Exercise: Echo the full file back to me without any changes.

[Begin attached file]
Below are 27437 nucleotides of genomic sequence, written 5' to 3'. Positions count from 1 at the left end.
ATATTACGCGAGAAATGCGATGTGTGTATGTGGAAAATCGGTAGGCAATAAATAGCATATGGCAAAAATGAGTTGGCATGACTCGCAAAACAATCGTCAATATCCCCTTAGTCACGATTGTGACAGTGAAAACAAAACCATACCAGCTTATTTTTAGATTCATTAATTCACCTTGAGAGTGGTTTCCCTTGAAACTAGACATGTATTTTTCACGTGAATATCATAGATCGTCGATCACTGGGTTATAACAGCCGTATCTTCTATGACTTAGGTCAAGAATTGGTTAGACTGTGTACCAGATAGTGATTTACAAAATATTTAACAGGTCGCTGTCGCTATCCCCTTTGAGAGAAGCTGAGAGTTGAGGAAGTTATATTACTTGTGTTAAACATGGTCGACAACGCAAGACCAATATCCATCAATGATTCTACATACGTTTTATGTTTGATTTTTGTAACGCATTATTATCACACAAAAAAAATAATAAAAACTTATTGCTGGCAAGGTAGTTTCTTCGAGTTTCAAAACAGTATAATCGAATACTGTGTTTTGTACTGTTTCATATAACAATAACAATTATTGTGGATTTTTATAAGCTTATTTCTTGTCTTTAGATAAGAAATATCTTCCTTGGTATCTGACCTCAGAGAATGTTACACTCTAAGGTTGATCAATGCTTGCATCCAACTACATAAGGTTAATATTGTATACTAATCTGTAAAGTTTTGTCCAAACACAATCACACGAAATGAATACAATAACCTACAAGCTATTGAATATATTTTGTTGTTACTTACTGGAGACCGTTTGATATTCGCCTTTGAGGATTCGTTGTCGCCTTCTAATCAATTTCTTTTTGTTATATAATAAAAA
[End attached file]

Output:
Below are 27437 nucleotides of genomic sequence, written 5' to 3'. Positions count from 1 at the left end.
ATATTACGCGAGAAATGCGATGTGTGTATGTGGAAAATCGGTAGGCAATAAATAGCATATGGCAAAAATGAGTTGGCATGACTCGCAAAACAATCGTCAATATCCCCTTAGTCACGATTGTGACAGTGAAAACAAAACCATACCAGCTTATTTTTAGATTCATTAATTCACCTTGAGAGTGGTTTCCCTTGAAACTAGACATGTATTTTTCACGTGAATATCATAGATCGTCGATCACTGGGTTATAACAGCCGTATCTTCTATGACTTAGGTCAAGAATTGGTTAGACTGTGTACCAGATAGTGATTTACAAAATATTTAACAGGTCGCTGTCGCTATCCCCTTTGAGAGAAGCTGAGAGTTGAGGAAGTTATATTACTTGTGTTAAACATGGTCGACAACGCAAGACCAATATCCATCAATGATTCTACATACGTTTTATGTTTGATTTTTGTAACGCATTATTATCACACAAAAAAAATAATAAAAACTTATTGCTGGCAAGGTAGTTTCTTCGAGTTTCAAAACAGTATAATCGAATACTGTGTTTTGTACTGTTTCATATAACAATAACAATTATTGTGGATTTTTATAAGCTTATTTCTTGTCTTTAGATAAGAAATATCTTCCTTGGTATCTGACCTCAGAGAATGTTACACTCTAAGGTTGATCAATGCTTGCATCCAACTACATAAGGTTAATATTGTATACTAATCTGTAAAGTTTTGTCCAAACACAATCACACGAAATGAATACAATAACCTACAAGCTATTGAATATATTTTGTTGTTACTTACTGGAGACCGTTTGATATTCGCCTTTGAGGATTCGTTGTCGCCTTCTAATCAATTTCTTTTTGTTATATAATAAAAA